Visual Problem Solving & Facilitation – Dean Meyers
Enhancing Proto-Personas With CharacterizationsChelsey Delaney & Taren Sterry

Closing Sessions

Restarting the Enterprise (Why Innovation Teams Suck)Adrian Howard
Conditions for Success: People, Skills, Spaces for Healthier Design – Dan Szuc | Slideshare
Management, Alignment, and Collaboration Done Differently – Arne Rook & Fridtjof Detzner | Jimdo
Designing For Services and Long-Term Innovation – Shelley Evenson, Fjord

Workshop: How to Draw Quick, Useful, UI Sketches

OPODZ, Los Angeles, September 18, 2013

Quick, Useful, UI Sketches

In this fun, hands-on workshop, I’ll lead you through a series of exercises which help you learn to draw good-looking, quick, useful, user interface (UI) sketches.

This class will cover:

  • Types of sketches
  • Why sketch?
  • Sketching materials
  • Grids, containers and functional groupings
  • Developing your personal UI shorthand

This workshop is appropriate for designers, product managers, Web developers, software engineers or anyone else who needs to think about or communicate concepts for digital products. No prior artistic or drawing experience necessary. If you can draw a circle, a square and a triangle, you’ve already got the basics covered!

Learning how to quickly sketch screen layouts and UI elements helps you think through design problems, communicate ideas to other people, collaborate, and reduce the need for pixel-perfect deliverables. Join me for this two-hour workshop and pick up some new skills you can use right away in your own projects.

Workshop: Lean UX for Digital Designers

Hands-on Lean UX Workshop for Digital Designers

I’m pleased to announce that I’ve joined Jaime Levy or JLR Interactive to present a 2-hour, hands-on workshop geared toward digital designers. Join us to learn Lean UX techniques that can be used immediately with your clients and teams.

Practice pragmatic Lean UX techniques

The following topics will be covered along with hands on exercises:

  • What is Lean UX?
  • Defining the Product & Customer
  • Exploring Key User Experiences
  • Validating the Customer and Idea with Qualitative Research

Learn with the experts

Lane Halley is a product designer at Carbon Five, where she uses Lean UX design and Agile construction methods to create Web and mobile products. Lane’s a popular teacher and speaker on the subjects of user experience (UX), Lean Startup, Agile and product design. Recent speaking engagements include The Los Angeles UX Meetup, The Lean Startup Conference, QconSF and Agile UX NYC.

Jaime Levy has been a pioneer for over 20 years in the creation of innovative browsing and non-linear storytelling experiences for digital products and services distributed on disk media, mobile devices, the Web and iTV. These days she runs a User Experience Strategy and Design consultancy in Los Angeles called JLR Interactive that caters to startups and enterprises who are open to practicing “lean” principles for transforming their business concepts into sustainable and scalable online solutions. Throughout her career, Jaime has been a part-time college professor, for 7 years at NYU ITP and is currently teaching UX Design in the Fall/Spring quarters and UX Strategy in the Winter quarter at UCLA Extension.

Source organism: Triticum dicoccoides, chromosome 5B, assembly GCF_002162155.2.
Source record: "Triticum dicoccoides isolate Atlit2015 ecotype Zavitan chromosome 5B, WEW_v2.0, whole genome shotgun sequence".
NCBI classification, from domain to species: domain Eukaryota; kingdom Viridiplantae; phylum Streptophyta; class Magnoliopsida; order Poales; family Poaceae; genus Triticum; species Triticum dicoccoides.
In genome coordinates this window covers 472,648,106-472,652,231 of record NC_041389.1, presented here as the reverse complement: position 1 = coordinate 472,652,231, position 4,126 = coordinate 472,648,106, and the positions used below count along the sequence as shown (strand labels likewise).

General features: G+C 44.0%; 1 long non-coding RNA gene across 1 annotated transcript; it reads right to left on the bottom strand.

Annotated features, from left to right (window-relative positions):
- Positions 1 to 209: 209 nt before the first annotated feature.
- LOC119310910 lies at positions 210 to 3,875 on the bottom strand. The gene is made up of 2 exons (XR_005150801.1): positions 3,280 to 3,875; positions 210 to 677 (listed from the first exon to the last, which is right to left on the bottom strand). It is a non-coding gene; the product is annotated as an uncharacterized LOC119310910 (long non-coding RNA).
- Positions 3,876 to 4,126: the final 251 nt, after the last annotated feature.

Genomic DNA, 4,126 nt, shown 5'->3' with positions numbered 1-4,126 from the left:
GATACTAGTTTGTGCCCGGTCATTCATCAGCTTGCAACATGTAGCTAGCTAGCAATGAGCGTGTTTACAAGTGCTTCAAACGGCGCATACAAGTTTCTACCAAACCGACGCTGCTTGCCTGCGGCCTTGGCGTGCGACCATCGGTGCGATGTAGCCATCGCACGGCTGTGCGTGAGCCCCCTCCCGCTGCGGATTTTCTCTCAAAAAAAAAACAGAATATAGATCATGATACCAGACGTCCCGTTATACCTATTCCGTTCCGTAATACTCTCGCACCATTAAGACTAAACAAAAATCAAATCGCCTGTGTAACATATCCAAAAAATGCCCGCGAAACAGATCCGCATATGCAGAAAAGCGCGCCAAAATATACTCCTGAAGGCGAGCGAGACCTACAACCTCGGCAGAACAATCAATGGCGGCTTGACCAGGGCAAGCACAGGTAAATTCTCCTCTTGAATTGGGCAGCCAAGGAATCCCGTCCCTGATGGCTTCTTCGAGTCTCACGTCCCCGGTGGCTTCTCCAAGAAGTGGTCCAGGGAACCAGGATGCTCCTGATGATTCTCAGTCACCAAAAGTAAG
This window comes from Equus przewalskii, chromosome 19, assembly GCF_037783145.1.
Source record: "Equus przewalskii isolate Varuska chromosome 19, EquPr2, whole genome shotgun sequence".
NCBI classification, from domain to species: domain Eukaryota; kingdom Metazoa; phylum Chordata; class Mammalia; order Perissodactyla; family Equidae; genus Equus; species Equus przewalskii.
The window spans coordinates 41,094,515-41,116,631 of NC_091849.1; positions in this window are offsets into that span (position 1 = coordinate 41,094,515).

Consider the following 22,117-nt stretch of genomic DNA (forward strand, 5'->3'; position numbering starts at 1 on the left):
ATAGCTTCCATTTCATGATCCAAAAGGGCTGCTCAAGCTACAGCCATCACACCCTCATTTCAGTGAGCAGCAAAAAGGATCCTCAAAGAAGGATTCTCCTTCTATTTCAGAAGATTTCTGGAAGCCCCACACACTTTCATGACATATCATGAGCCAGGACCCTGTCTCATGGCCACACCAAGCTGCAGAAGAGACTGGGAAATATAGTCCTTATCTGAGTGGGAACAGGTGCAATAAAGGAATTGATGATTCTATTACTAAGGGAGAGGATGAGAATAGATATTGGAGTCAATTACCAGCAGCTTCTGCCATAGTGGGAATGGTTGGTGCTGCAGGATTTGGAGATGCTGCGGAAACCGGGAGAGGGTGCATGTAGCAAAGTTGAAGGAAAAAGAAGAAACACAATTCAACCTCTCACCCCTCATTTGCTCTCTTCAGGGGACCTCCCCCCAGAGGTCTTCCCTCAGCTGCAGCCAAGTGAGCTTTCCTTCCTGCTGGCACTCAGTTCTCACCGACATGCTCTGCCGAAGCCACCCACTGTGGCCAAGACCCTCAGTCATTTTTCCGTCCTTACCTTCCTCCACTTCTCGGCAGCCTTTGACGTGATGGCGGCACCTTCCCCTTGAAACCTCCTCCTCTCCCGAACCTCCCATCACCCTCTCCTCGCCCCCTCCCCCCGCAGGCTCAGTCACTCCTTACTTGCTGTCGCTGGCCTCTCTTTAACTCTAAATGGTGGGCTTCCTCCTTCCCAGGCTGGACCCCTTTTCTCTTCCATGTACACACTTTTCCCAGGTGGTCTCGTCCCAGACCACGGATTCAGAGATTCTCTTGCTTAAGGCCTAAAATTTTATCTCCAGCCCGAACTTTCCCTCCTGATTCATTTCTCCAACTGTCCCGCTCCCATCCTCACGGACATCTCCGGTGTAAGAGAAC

Why You Should Attend LSM

I first attended Lean Startup Machine in April 2011 as a participant. I quickly became an advisor and mentor because I believe the biggest challenge in our industry isn’t making software products work, it’s making products people want. Lean Startup is an important trend and User Experience (UX) professionals have a lot to offer the movement. We have a large toolkit of methods to help figure out what people want and craft those ideas into compelling products. Our challenge is adapting the way we work to be more quick, visual, collaborative and continuous to blend with modern entrepreneurial practices.

LSM Photos

Unlike other hackathons which focus on technology and what you’re able to build in a short time, winners at Lean Startup Machine are judged solely on the amount of validation achieved through applying the Lean Startup process. This means you don’t have to write a line of code to participate.

If you have experience with user research, usability testing, design strategy, product design, graphic design or any other design or UX role in a freelance, agency or in-house setting, we welcome your participation. As a matter of fact, designers are often the most sought-after team members on Friday night when the teams form up.

Another benefit of the weekend is that you’ll work as part of a diverse team of people with different backgrounds and skills. In addition to the education and mentoring in Lean Startup Customer Validation that are part of the program, you’ll also learn ways to work more quickly and collaborate effectively in teams by focusing on evidence rather than opinion.

For more information, please check out the Lean Startup Machine FAQ

Agile game development event Oct 26

Just heard about an interesting event from my friend Clinton Keith (author of “Agile Game Development with SCRUM.”) This sounds like a great opportunity to bring together product managers, developers and designers to discuss how we can encourage creative collaboration.